pressure difference, so the next step in making the results easy to understand is trying to figure out how much the house will leak at more normal pressures. There are two ways to get there – the easy, inaccurate method and the harder, better method.
The easy way is to divide the ACH50 by a number that’s close to 20 and call that the ACH natural, written ACHnat. It’s a bit more complex than that, but the upshot is that it’s a very subjective, inaccurate way of trying to figure how much leakage the house has when you turn off the Blower Door. A lot of people and some programs use it, unfortunately, so it’s worth knowing. The range of ACHnat results is from less than 0.1 for a super-tight house to 2 or higher for a sieve of a house.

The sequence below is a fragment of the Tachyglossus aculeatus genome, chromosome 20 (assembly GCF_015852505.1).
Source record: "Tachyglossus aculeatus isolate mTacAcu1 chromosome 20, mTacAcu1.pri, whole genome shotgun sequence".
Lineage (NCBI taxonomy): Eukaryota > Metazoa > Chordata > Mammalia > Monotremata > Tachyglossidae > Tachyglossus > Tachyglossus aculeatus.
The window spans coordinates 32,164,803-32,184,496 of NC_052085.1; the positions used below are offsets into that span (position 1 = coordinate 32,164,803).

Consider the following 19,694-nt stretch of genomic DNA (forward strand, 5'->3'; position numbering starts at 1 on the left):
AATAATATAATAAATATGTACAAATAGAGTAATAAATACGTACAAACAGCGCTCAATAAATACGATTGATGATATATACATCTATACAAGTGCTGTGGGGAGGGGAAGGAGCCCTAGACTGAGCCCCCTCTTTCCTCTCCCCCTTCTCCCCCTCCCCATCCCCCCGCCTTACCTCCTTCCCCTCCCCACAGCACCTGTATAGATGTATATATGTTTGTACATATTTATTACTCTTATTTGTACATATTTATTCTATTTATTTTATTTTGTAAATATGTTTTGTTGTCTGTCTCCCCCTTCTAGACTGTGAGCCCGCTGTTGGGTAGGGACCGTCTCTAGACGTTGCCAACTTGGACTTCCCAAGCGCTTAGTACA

The harder, better method is to do what’s called a multi-point Blower Door test. Here, the analyst measures the cfm of air moving through the fan at a range of pressures, typically 15 to 60 Pascals, instead of the single pressure of 50 Pascals. Plotting the data allows the analyst to extrapolate and find the actual leakage for any pressure difference between the house and outdoors.
Allison was hired to design and teach a training class to introduce our employees to HERS ratings and general building science. He took a difficult and complex subject and condensed it into an enlightening and entertaining two hour class that made quite an impression on our staff. Allison is an expert in his field, a very effective and accessible trainer, and an all-around great guy. We hope to partner with him on future projects.